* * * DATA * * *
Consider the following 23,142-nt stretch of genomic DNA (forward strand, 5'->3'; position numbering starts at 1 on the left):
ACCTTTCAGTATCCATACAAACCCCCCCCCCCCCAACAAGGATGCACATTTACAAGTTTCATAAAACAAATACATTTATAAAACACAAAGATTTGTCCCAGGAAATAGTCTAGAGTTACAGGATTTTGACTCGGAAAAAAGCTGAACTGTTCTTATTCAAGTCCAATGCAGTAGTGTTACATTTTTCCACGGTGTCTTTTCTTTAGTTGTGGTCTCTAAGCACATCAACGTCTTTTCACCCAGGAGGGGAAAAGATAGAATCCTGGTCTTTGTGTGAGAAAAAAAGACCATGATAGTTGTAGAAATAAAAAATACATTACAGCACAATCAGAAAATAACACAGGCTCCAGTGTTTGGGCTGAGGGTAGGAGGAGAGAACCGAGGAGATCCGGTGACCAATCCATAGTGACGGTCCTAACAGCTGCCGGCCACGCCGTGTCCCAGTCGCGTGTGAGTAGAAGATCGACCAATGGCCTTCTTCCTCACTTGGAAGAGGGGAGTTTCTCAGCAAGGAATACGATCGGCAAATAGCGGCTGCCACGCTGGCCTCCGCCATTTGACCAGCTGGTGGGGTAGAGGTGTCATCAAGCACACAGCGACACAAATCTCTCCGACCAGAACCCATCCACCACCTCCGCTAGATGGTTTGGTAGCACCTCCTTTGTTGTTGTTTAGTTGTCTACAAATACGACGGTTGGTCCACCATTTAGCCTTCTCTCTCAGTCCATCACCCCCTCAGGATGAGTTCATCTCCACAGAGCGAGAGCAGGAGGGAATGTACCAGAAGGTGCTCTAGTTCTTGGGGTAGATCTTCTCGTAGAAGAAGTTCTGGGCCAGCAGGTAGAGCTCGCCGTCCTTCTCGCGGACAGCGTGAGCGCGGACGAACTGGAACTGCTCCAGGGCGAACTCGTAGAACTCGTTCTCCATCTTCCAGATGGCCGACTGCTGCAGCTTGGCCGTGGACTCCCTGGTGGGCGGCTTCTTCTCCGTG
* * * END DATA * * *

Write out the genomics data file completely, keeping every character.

Consider the following 23,142-nt stretch of genomic DNA (forward strand, 5'->3'; position numbering starts at 1 on the left):
ACCTTTCAGTATCCATACAAACCCCCCCCCCCCCAACAAGGATGCACATTTACAAGTTTCATAAAACAAATACATTTATAAAACACAAAGATTTGTCCCAGGAAATAGTCTAGAGTTACAGGATTTTGACTCGGAAAAAAGCTGAACTGTTCTTATTCAAGTCCAATGCAGTAGTGTTACATTTTTCCACGGTGTCTTTTCTTTAGTTGTGGTCTCTAAGCACATCAACGTCTTTTCACCCAGGAGGGGAAAAGATAGAATCCTGGTCTTTGTGTGAGAAAAAAAGACCATGATAGTTGTAGAAATAAAAAATACATTACAGCACAATCAGAAAATAACACAGGCTCCAGTGTTTGGGCTGAGGGTAGGAGGAGAGAACCGAGGAGATCCGGTGACCAATCCATAGTGACGGTCCTAACAGCTGCCGGCCACGCCGTGTCCCAGTCGCGTGTGAGTAGAAGATCGACCAATGGCCTTCTTCCTCACTTGGAAGAGGGGAGTTTCTCAGCAAGGAATACGATCGGCAAATAGCGGCTGCCACGCTGGCCTCCGCCATTTGACCAGCTGGTGGGGTAGAGGTGTCATCAAGCACACAGCGACACAAATCTCTCCGACCAGAACCCATCCACCACCTCCGCTAGATGGTTTGGTAGCACCTCCTTTGTTGTTGTTTAGTTGTCTACAAATACGACGGTTGGTCCACCATTTAGCCTTCTCTCTCAGTCCATCACCCCCTCAGGATGAGTTCATCTCCACAGAGCGAGAGCAGGAGGGAATGTACCAGAAGGTGCTCTAGTTCTTGGGGTAGATCTTCTCGTAGAAGAAGTTCTGGGCCAGCAGGTAGAGCTCGCCGTCCTTCTCGCGGACAGCGTGAGCGCGGACGAACTGGAACTGCTCCAGGGCGAACTCGTAGAACTCGTTCTCCATCTTCCAGATGGCCGACTGCTGCAGCTTGGCCGTGGACTCCCTGGTGGGCGGCTTCTTCTCCGTG